• United States

Spanish-bull fight

Oct 14, 20032 mins

* Why you always lose in this Spanish lottery

The e-mail message announced breathlessly that I had won a lottery in Spain called “El Gordo.”

“Esther Lodwig,” the “Promotions Director” of “Global Stakes Lottery International” wrote that a specific ticket number attached to my name had won me 2.5 million euros. The letter went on to explain that I should call a phone number in the Netherlands (odd, that, no?) to claim my prize.

Now it happens that I have never bought a lottery ticket in my life; I’ve contributed to charitable lotteries by contributing the price of the ticket but refusing to take it (just one of those weird habits of mine). All my friends know this about me, so it wouldn’t make sense for anyone to enter me into a lottery.

In addition, it’s illegal for a U.S. resident to participate in a foreign lottery. For more information, see U.S. Code Title 18, Section 1301:

So in the U.S., even if you did win a foreign lottery it would be illegal to collect on it – punishable by fines or imprisonment, or both.

A quick bit of investigation on Google reveals that this scam has been circulating for about a year. I’ve listed a number of good resources about it in the Related Links section below, but the essentials are as follows:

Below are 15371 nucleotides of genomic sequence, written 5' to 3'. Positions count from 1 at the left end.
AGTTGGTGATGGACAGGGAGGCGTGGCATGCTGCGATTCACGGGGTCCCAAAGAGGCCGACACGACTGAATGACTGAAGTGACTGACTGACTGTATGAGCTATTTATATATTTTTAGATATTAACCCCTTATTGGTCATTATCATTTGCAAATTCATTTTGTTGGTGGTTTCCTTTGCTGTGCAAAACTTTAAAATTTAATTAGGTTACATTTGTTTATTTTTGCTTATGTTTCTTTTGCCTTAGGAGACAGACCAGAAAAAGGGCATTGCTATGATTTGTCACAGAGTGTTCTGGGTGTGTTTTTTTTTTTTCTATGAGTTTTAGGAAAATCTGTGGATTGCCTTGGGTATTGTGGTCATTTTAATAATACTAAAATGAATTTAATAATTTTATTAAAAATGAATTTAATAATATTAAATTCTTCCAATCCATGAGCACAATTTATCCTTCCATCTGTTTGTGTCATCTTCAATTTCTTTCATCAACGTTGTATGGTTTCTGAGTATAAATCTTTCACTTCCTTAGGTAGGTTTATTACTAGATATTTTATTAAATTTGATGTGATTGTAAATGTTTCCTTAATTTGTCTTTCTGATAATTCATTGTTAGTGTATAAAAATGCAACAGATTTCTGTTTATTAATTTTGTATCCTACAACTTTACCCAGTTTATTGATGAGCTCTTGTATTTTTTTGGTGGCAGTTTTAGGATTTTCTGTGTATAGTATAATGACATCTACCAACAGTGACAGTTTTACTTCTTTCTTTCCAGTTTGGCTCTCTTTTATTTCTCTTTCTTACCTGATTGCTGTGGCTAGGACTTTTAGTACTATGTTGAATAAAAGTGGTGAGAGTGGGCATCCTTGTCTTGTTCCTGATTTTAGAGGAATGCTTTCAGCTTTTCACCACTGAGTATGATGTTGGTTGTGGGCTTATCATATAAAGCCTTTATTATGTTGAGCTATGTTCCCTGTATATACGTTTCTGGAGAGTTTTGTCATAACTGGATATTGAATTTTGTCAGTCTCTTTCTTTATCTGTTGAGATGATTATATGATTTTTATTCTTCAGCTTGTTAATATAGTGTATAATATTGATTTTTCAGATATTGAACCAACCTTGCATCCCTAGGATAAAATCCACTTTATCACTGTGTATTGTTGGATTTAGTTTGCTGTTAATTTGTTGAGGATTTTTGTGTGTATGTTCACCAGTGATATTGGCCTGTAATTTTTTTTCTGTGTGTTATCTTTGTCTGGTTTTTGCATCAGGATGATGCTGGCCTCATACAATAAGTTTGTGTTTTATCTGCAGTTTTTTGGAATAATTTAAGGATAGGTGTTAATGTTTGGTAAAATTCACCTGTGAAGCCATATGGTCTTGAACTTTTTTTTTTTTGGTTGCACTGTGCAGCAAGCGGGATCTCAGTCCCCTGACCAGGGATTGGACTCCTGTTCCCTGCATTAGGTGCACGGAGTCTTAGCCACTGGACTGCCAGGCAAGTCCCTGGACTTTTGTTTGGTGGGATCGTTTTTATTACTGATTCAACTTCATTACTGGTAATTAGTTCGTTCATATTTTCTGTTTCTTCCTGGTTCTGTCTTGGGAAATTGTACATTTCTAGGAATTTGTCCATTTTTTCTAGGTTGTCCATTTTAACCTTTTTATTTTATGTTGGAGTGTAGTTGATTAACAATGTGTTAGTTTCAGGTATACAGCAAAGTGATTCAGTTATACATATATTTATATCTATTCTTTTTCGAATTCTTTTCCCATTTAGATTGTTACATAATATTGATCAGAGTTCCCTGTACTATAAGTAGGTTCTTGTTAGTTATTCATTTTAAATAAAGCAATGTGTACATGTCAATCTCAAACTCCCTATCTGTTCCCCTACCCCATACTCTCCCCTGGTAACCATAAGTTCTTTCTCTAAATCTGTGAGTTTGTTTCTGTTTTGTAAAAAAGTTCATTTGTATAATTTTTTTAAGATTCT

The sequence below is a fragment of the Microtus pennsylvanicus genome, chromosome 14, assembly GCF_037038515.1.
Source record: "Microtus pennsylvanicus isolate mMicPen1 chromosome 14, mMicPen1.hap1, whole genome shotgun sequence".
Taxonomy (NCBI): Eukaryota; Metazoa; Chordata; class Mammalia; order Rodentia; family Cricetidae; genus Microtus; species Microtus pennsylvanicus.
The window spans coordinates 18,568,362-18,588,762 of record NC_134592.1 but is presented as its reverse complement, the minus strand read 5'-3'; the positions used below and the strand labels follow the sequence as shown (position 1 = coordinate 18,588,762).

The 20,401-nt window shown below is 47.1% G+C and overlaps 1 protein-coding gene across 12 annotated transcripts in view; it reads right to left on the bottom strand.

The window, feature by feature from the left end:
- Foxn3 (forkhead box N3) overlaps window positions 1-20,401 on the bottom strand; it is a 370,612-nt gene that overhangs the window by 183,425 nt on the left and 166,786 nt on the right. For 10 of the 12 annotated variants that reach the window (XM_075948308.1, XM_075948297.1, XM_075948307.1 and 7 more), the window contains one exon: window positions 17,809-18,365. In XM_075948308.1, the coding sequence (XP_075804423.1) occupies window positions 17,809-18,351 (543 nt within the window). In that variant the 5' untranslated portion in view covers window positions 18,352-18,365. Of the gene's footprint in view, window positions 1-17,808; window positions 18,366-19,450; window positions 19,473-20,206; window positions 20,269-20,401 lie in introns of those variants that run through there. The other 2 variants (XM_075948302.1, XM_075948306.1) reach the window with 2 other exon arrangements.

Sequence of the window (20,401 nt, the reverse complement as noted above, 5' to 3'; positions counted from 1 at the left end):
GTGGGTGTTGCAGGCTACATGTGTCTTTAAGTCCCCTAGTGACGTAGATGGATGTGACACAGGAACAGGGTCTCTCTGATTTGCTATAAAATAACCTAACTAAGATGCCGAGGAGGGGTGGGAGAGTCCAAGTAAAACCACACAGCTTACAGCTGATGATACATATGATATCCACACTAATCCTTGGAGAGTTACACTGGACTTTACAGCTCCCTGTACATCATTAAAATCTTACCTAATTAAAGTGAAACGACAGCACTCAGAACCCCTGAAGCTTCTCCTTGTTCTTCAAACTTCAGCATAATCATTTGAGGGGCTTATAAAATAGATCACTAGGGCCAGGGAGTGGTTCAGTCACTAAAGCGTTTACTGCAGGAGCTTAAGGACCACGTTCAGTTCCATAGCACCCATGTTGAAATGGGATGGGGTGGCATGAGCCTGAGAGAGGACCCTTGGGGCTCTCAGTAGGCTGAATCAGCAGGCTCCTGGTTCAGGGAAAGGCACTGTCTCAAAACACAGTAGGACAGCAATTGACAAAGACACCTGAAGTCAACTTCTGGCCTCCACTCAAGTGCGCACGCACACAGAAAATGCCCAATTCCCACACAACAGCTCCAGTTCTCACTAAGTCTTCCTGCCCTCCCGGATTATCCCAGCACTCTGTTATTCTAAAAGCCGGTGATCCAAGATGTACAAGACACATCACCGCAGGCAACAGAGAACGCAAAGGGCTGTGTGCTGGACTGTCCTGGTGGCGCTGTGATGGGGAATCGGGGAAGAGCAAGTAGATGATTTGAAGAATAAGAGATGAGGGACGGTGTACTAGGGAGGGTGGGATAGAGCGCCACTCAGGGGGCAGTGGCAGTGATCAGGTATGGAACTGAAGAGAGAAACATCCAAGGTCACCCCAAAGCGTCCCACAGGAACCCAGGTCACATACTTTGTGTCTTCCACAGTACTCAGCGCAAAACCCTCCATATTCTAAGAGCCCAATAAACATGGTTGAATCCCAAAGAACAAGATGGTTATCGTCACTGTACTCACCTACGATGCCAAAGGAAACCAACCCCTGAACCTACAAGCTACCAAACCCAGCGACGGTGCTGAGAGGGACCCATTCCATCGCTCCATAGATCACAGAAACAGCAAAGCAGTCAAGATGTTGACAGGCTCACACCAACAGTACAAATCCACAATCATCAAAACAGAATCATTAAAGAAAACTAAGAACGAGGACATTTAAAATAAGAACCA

* Criminals (most of them outside Spain) are circulating bogus claims all over the world that (presumably many) potential victims have won lots of money in the Spanish El Gordo (sometimes misspelled “El Godo”) state lottery.

* If the victim calls the phone numbers listed in the e-mail or postal mail messages, they are invariably told that they have to supply a tiny fraction of their “winnings” as a tax (or for some other bogus fee).

* Anyone who actually falls for the ploy and sends money is asked for yet more, and then more and more, until they wise up; some victims have sent many thousands of dollars.

* Some poor souls have supplied the criminals with details of their bank accounts and other private information, allowing their names to be used in identity-theft schemes.

So OLÉ! Let’s fight this, ah, Spanish bull by posting a note in our corporate newsletters.